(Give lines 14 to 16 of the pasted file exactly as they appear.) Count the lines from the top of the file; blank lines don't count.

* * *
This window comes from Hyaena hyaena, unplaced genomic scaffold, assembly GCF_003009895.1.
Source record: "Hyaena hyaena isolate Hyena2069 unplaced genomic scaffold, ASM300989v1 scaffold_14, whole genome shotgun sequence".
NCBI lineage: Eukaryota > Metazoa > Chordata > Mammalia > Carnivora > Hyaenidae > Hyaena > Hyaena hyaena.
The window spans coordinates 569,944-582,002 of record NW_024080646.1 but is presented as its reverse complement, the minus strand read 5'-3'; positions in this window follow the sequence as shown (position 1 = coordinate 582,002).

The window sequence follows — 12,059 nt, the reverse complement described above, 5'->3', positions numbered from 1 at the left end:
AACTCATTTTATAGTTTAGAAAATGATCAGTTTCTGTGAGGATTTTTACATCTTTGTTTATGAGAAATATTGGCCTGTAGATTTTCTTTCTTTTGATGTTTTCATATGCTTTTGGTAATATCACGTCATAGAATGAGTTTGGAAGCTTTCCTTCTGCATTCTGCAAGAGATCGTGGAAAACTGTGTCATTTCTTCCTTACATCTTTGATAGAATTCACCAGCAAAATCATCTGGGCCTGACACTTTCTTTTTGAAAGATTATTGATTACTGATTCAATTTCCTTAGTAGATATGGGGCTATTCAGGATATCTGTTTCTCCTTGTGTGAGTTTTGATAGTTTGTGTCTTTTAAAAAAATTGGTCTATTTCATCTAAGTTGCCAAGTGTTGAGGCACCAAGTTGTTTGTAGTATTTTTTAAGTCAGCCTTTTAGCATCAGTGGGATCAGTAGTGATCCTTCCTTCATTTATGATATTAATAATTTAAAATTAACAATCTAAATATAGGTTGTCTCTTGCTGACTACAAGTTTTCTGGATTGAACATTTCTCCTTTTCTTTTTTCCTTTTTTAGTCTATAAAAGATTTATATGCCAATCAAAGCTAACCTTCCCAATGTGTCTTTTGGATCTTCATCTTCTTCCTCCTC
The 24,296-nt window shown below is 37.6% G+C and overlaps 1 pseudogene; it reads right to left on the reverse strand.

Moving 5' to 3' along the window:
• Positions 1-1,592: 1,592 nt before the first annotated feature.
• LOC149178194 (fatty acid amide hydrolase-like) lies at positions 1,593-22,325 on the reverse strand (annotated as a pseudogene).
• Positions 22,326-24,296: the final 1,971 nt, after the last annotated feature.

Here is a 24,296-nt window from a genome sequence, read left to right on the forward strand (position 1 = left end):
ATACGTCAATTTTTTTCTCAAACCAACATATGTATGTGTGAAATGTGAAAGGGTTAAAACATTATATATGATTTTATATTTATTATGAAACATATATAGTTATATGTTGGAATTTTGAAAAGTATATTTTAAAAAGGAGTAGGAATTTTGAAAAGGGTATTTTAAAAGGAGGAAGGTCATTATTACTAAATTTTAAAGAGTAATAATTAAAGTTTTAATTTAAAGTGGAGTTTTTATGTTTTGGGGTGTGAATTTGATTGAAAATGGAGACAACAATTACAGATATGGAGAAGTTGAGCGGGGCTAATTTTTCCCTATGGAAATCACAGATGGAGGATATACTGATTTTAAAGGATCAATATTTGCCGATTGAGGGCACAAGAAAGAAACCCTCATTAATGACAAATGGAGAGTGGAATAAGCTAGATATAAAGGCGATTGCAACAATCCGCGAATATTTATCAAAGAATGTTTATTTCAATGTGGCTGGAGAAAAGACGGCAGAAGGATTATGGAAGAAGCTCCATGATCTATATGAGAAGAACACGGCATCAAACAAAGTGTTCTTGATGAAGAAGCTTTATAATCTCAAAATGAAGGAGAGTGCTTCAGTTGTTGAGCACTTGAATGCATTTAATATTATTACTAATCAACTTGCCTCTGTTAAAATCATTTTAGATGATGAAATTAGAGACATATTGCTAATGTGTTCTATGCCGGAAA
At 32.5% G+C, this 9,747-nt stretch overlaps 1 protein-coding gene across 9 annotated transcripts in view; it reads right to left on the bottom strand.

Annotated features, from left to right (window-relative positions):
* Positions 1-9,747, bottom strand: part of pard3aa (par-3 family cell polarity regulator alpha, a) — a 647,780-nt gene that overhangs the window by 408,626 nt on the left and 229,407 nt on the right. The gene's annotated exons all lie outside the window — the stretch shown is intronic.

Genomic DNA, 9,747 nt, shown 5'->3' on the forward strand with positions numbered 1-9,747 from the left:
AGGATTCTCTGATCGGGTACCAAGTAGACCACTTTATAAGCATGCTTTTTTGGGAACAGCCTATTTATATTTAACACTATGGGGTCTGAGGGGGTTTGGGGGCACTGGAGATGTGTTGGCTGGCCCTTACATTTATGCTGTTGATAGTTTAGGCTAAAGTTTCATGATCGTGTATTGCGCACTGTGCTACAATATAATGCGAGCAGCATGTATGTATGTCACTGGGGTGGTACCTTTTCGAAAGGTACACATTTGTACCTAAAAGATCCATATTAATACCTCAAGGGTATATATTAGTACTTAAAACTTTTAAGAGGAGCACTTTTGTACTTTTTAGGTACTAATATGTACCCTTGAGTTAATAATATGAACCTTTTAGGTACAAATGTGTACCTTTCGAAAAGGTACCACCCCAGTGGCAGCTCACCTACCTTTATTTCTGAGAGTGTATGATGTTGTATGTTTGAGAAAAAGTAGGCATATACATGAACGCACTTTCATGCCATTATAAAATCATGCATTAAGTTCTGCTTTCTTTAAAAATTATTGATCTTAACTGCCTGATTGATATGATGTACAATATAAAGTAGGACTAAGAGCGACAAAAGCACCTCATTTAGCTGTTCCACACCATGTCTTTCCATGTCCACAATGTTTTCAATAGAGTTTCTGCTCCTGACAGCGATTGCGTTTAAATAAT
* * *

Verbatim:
At 32.5% G+C, this 9,747-nt stretch overlaps 1 protein-coding gene across 9 annotated transcripts in view; it reads right to left on the bottom strand.

Annotated features, from left to right (window-relative positions):
* Positions 1-9,747, bottom strand: part of pard3aa (par-3 family cell polarity regulator alpha, a) — a 647,780-nt gene that overhangs the window by 408,626 nt on the left and 229,407 nt on the right. The gene's annotated exons all lie outside the window — the stretch shown is intronic.